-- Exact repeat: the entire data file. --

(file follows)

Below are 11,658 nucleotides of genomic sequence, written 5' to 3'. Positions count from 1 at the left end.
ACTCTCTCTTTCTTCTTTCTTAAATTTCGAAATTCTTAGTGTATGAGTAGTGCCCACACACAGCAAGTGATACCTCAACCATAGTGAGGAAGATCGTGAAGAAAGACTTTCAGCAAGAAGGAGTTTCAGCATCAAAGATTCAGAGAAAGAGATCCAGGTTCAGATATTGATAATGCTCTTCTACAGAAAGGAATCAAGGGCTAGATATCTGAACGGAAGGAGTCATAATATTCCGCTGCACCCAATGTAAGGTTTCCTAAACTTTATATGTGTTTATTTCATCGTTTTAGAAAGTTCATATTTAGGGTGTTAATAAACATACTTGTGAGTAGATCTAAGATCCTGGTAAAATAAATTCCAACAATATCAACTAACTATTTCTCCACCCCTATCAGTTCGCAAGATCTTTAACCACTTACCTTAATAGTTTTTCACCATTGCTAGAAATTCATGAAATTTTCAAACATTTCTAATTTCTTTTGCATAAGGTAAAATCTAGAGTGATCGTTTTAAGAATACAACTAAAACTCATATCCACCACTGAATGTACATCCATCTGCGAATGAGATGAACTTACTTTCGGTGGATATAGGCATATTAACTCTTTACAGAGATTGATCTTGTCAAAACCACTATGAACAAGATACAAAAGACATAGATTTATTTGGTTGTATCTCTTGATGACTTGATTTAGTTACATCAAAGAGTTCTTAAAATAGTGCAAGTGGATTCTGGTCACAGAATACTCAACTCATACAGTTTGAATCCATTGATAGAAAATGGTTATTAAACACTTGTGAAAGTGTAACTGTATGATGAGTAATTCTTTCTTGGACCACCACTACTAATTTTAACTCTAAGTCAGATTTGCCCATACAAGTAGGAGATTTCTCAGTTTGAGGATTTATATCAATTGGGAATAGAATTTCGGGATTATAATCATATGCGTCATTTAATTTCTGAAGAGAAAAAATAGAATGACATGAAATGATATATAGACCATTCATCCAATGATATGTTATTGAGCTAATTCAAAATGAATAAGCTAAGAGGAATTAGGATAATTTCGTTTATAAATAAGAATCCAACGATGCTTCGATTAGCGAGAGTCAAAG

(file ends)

Below are 11,658 nucleotides of genomic sequence, written 5' to 3'. Positions count from 1 at the left end.
ACTCTCTCTTTCTTCTTTCTTAAATTTCGAAATTCTTAGTGTATGAGTAGTGCCCACACACAGCAAGTGATACCTCAACCATAGTGAGGAAGATCGTGAAGAAAGACTTTCAGCAAGAAGGAGTTTCAGCATCAAAGATTCAGAGAAAGAGATCCAGGTTCAGATATTGATAATGCTCTTCTACAGAAAGGAATCAAGGGCTAGATATCTGAACGGAAGGAGTCATAATATTCCGCTGCACCCAATGTAAGGTTTCCTAAACTTTATATGTGTTTATTTCATCGTTTTAGAAAGTTCATATTTAGGGTGTTAATAAACATACTTGTGAGTAGATCTAAGATCCTGGTAAAATAAATTCCAACAATATCAACTAACTATTTCTCCACCCCTATCAGTTCGCAAGATCTTTAACCACTTACCTTAATAGTTTTTCACCATTGCTAGAAATTCATGAAATTTTCAAACATTTCTAATTTCTTTTGCATAAGGTAAAATCTAGAGTGATCGTTTTAAGAATACAACTAAAACTCATATCCACCACTGAATGTACATCCATCTGCGAATGAGATGAACTTACTTTCGGTGGATATAGGCATATTAACTCTTTACAGAGATTGATCTTGTCAAAACCACTATGAACAAGATACAAAAGACATAGATTTATTTGGTTGTATCTCTTGATGACTTGATTTAGTTACATCAAAGAGTTCTTAAAATAGTGCAAGTGGATTCTGGTCACAGAATACTCAACTCATACAGTTTGAATCCATTGATAGAAAATGGTTATTAAACACTTGTGAAAGTGTAACTGTATGATGAGTAATTCTTTCTTGGACCACCACTACTAATTTTAACTCTAAGTCAGATTTGCCCATACAAGTAGGAGATTTCTCAGTTTGAGGATTTATATCAATTGGGAATAGAATTTCGGGATTATAATCATATGCGTCATTTAATTTCTGAAGAGAAAAAATAGAATGACATGAAATGATATATAGACCATTCATCCAATGATATGTTATTGAGCTAATTCAAAATGAATAAGCTAAGAGGAATTAGGATAATTTCGTTTATAAATAAGAATCCAACGATGCTTCGATTAGCGAGAGTCAAAG